Defending the Rhino

As demand for rhino horn soars, police and conservationists in South Africa pit technology against increasingly sophisticated poachers

Infamously fierce, rhinoceroses, pictured is a black rhino in Kenya, are victims of rumors that have driven the price of their horn to hundreds of dollars an ounce. (NHPA / Photoshot)
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Both black and white rhinos are actually shades of gray; the difference betwen them has to do with diet, not skin color. White rhinos are grazers, their heads almost always down on the ground, their wide, straight mouths constantly mowing the grass. They are sometimes known as square-lipped rhinos. Black rhinos, by contrast, are browsers. They snap off low acacia branches with the chisel-like cusps of their cheek teeth and swallow them thorns and all. “Here,” Bird said, indicating a scissored-off plant. “Sometimes you’re walking and if you’re quiet, you can hear them browsing 200 or 300 meters ahead. Whoosh, whoosh.” Blacks, also known as hook-lipped rhinos, have a powerful prehensile upper lip for stripping foliage from bushes and small tree branches. The lip dips down sharply in the middle, as if the rhino had set out to grow an elephant trunk but ended up becoming Dr. Seuss’ Grinch instead.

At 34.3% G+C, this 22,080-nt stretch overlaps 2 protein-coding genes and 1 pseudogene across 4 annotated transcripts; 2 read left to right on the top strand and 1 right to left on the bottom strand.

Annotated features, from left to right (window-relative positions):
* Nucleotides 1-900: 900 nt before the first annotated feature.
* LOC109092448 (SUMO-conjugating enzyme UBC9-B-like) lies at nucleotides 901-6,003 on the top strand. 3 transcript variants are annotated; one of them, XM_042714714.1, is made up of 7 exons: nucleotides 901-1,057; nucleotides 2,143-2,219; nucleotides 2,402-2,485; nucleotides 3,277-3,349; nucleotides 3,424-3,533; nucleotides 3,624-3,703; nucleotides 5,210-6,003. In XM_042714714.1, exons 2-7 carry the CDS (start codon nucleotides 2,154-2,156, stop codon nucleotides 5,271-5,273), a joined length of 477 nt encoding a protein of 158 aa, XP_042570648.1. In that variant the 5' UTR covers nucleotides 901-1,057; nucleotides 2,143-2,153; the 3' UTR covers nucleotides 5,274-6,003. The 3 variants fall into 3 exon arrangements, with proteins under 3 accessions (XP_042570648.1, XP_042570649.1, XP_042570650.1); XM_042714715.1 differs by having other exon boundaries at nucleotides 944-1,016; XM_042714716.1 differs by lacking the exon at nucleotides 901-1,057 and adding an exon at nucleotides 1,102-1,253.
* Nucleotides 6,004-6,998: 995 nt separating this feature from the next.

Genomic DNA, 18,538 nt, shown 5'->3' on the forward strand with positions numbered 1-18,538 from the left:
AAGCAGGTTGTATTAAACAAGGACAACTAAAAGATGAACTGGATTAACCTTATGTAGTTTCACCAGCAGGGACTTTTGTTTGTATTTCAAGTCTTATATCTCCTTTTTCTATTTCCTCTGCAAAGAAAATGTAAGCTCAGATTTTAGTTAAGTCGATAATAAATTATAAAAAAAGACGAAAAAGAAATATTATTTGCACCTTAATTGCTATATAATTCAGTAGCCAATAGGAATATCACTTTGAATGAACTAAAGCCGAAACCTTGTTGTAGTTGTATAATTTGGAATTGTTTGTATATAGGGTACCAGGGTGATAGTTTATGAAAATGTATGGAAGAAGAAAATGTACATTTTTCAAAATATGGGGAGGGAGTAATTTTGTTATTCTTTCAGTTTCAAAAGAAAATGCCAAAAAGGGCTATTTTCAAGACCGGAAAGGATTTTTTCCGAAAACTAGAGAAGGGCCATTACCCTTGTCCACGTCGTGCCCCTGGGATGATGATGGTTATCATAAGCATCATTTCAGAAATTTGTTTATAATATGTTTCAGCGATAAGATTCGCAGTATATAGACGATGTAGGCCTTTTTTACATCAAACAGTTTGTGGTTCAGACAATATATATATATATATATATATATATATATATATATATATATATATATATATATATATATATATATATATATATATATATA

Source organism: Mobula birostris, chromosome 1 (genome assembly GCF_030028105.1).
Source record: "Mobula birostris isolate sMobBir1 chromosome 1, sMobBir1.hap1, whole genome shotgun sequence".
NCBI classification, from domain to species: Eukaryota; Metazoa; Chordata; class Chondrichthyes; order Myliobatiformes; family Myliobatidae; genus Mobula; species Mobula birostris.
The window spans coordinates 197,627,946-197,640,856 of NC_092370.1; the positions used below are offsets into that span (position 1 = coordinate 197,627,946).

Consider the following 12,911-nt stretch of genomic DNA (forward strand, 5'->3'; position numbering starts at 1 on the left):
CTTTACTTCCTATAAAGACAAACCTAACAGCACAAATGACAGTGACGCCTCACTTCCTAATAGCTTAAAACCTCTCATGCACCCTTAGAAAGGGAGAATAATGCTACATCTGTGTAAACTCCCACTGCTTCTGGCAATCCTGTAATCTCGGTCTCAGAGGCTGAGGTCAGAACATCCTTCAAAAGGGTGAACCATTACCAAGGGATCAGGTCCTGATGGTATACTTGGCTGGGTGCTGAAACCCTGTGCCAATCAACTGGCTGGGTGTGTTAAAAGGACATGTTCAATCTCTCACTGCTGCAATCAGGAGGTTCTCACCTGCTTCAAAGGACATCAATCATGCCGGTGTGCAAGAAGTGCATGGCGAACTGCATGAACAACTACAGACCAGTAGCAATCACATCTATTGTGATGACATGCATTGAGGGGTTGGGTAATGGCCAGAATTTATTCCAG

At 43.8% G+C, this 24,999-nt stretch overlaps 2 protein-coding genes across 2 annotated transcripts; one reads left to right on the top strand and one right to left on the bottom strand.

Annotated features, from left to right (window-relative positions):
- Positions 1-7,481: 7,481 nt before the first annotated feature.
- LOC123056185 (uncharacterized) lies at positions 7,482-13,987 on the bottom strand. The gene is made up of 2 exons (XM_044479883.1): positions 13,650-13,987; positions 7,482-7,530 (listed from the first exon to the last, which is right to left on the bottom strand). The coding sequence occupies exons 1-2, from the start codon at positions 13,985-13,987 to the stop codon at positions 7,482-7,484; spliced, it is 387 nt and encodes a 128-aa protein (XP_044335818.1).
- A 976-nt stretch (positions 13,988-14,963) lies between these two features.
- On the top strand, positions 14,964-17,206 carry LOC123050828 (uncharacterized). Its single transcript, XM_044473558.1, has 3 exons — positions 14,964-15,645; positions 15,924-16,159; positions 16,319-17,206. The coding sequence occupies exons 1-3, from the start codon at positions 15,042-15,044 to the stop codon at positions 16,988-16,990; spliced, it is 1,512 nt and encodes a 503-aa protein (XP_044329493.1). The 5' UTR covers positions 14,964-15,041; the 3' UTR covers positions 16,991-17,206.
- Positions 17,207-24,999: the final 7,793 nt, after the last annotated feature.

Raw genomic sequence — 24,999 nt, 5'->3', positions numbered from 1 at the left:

We followed the bent grass the rhinos had trampled, crossed through a deep ravine and came out onto a clearing. The white rhinos were moving off, with tick-eating birds called oxpeckers riding on their necks. But the black rhinos had settled down for a rest. “We’ll go into those trees there, then wake them up and get them to come to us,” Bird said. My eyes widened. We headed out in the open, with nothing between the rhinos and us except a few hundred yards of low grass. Then the oxpeckers gave out their alarm call—“Chee-cheee!”—and one of the black rhinos stood up and seemed to stare straight at us. “She’s very inquisitive,” Bird said. “I train a lot of field rangers, and at this point they’re panicking, saying, ‘It’s got to see us,’ and I say, ‘Relax, it can’t see us.’ You just have to watch its ears.”